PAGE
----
Top Resume Writing Tip: Non-quantifiable Accomplishments

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Professional Resume Writing ServicesIn previous posts, we’ve demonstrated the effect a professionally written accomplishment can have on your resume. Clearly highlighted and dynamically written accomplishments facilitate resume skimming and ensure that your achievements get readers’ attention. But what if your achievements aren’t quantifiable? What if you haven’t been managing million-dollar projects, generating triple-digit sales growth, or increasing the size of a critical team? This doesn’t mean your accomplishments are any less impressive or important. Here are 3 before-and-after examples to show you how to make your own unique achievements stand out.

Example #1

BEFORE:

Did a variety of tasks on several software development projects, which helped provide experience in this new area.

AFTER:

Gained thorough knowledge of complete SDLC by serving as team member on 5 key development initiatives.

If you’re starting out in a new field, you can highlight what you’ve learned — and how — as an accomplishment. In the Before example, “did a variety of tasks” is weak and ineffective; you don’t necessarily have to detail every task you undertook, but you can write it in a way that more strongly shows the level of your participation. In the After example, “did a variety of tasks” has been transformed into “serving as team member.” The After example also follows the golden rule of accomplishment-writing: effect first, then cause. Your new expertise in the full SDLC is what you want to call out here.

A note on acronyms: If an acronym is common in your field and, most importantly, in the field in which you’re applying for a job, you don’t have to spell it out. If, however, you suspect your readers will be unfamiliar with the acronym, spell it out the first time you use it and put the acronym in parentheses: software development life cycle (SDLC).

Example #2

BEFORE:

I earned a reputation for making good impressions with potential new customers. Many told us they chose our business because of the relationships they had with me.

AFTER:

Contributed to growing customer base by forging strong relationships with potential new clients.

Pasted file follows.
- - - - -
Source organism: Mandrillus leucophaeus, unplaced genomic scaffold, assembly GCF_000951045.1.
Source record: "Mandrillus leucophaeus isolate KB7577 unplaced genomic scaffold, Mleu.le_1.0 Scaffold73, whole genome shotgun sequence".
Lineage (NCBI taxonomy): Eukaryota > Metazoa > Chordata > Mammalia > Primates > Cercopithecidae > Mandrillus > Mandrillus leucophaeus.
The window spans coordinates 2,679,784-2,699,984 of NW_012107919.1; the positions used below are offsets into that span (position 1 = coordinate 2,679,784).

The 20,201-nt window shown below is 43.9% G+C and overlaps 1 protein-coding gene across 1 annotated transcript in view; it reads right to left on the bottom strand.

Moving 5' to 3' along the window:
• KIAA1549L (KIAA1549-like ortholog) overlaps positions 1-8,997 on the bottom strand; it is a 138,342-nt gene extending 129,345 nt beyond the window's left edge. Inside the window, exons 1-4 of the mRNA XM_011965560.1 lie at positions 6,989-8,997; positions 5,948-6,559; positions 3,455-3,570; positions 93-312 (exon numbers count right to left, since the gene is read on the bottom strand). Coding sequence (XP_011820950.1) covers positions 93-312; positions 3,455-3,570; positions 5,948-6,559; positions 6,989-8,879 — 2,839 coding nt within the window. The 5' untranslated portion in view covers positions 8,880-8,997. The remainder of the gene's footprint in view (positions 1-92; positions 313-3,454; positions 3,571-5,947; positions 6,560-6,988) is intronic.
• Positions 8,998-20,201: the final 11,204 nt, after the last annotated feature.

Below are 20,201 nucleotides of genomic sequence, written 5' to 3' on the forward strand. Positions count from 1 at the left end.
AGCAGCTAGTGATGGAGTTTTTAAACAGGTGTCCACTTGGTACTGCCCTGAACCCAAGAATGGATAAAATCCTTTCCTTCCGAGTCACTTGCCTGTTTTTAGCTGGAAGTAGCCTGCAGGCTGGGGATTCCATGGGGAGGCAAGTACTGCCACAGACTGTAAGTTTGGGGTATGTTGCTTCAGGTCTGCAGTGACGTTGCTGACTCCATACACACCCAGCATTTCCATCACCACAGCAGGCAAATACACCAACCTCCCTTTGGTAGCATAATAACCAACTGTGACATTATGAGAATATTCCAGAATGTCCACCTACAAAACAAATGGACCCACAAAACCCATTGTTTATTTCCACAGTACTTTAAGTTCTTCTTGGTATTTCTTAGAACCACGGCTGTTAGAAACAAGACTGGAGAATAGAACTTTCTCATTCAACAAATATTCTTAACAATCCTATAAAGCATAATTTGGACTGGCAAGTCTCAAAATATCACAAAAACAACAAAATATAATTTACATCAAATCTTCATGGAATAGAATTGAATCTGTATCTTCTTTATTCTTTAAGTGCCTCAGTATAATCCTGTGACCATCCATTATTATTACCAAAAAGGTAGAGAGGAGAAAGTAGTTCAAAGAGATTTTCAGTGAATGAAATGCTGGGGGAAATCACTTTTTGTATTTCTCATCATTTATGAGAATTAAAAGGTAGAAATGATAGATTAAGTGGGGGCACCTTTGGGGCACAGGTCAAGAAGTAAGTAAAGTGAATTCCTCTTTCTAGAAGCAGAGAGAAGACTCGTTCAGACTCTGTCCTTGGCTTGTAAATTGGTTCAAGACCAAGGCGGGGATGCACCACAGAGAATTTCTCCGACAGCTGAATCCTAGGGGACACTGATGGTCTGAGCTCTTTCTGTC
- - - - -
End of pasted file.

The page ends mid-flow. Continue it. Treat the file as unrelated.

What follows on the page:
The first-person pronouns (“I earned,” “with me”) strike a note that’s too casual and informal here. But the biggest problem is that the actual accomplishment isn’t clear. You made good impressions — so what? What was the effect? Clarifying the cause and effect solidifies what you contributed and emphasizes how your relationship-building skills benefited the business.

Example #3

BEFORE:

The time for responding to customer inquiries was reduced with a new system I developed for managing queries from phone and email.

AFTER:

Accelerated customer inquiry response time by developing and implementing process improvements to facilitate phone- and email-based query management.

Once again, the After example provides the effect up front — “Accelerated customer inquiry response time” — which shows immediately what you contributed. The how of it — process improvements — then follows. The other tip-off that the Before example needs a makeover is the use of the passive voice — “was reduced.” Passive voice obfuscates the actor, leaving readers with the question “by whom or what?” Always steer clear of passive voice when crafting your accomplishments. Active voice is much more effective.

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5 Comments

  1. Pingback: Careers in the Common Good · Resume Tip: Writing Non-quantifiable Accomplishments

  2. The other big tip I would give is key words. An HR manager is given a 5-10 key words to look for when screening candidates. If your resume doesn’t have these keywords on the resume, your resume will never be read by a human.

  3. Here one tip: Instead of using dates to show your experience, show it in time (i.e. 2 years, 10 months.) It translates experience into relevant terms for your potential employer.

  4. The potential will judge your resume in moreover10 seconds, so create your resume with attractive titles and include most important things first.

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